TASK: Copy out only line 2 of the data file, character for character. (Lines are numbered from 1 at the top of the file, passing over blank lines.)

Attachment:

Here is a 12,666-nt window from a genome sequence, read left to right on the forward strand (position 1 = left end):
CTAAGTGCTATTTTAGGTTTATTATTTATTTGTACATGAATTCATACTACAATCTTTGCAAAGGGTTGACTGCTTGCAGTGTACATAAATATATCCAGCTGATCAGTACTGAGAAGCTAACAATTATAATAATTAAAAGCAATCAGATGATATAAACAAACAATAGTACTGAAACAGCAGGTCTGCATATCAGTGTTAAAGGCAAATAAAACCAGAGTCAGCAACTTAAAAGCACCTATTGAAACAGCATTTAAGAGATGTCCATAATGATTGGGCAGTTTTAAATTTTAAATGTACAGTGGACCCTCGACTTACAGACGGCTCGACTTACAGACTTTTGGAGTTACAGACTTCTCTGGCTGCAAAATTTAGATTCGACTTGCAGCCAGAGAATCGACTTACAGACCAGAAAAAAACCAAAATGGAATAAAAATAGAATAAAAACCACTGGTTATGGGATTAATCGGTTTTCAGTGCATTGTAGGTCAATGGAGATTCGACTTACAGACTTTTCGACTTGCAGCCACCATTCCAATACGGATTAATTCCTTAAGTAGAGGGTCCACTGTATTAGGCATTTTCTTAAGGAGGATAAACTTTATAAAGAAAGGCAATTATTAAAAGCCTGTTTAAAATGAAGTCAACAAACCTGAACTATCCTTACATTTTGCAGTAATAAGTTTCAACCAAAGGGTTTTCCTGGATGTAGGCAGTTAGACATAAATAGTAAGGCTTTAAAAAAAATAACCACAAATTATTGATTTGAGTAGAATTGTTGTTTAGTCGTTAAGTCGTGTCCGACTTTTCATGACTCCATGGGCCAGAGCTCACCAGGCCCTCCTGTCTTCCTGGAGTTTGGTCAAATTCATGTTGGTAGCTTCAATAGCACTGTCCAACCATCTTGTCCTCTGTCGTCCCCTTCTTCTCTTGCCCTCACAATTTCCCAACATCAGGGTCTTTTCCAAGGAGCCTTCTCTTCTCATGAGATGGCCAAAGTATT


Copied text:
CTAAGTGCTATTTTAGGTTTATTATTTATTTGTACATGAATTCATACTACAATCTTTGCAAAGGGTTGACTGCTTGCAGTGTACATAAATATATCCAGCTGATCAGTACTGAGAAGCTAACAATTATAATAATTAAAAGCAATCAGATGATATAAACAAACAATAGTACTGAAACAGCAGGTCTGCATATCAGTGTTAAAGGCAAATAAAACCAGAGTCAGCAACTTAAAAGCACCTATTGAAACAGCATTTAAGAGATGTCCATAATGATTGGGCAGTTTTAAATTTTAAATGTACAGTGGACCCTCGACTTACAGACGGCTCGACTTACAGACTTTTGGAGTTACAGACTTCTCTGGCTGCAAAATTTAGATTCGACTTGCAGCCAGAGAATCGACTTACAGACCAGAAAAAAACCAAAATGGAATAAAAATAGAATAAAAACCACTGGTTATGGGATTAATCGGTTTTCAGTGCATTGTAGGTCAATGGAGATTCGACTTACAGACTTTTCGACTTGCAGCCACCATTCCAATACGGATTAATTCCTTAAGTAGAGGGTCCACTGTATTAGGCATTTTCTTAAGGAGGATAAACTTTATAAAGAAAGGCAATTATTAAAAGCCTGTTTAAAATGAAGTCAACAAACCTGAACTATCCTTACATTTTGCAGTAATAAGTTTCAACCAAAGGGTTTTCCTGGATGTAGGCAGTTAGACATAAATAGTAAGGCTTTAAAAAAAATAACCACAAATTATTGATTTGAGTAGAATTGTTGTTTAGTCGTTAAGTCGTGTCCGACTTTTCATGACTCCATGGGCCAGAGCTCACCAGGCCCTCCTGTCTTCCTGGAGTTTGGTCAAATTCATGTTGGTAGCTTCAATAGCACTGTCCAACCATCTTGTCCTCTGTCGTCCCCTTCTTCTCTTGCCCTCACAATTTCCCAACATCAGGGTCTTTTCCAAGGAGCCTTCTCTTCTCATGAGATGGCCAAAGTATT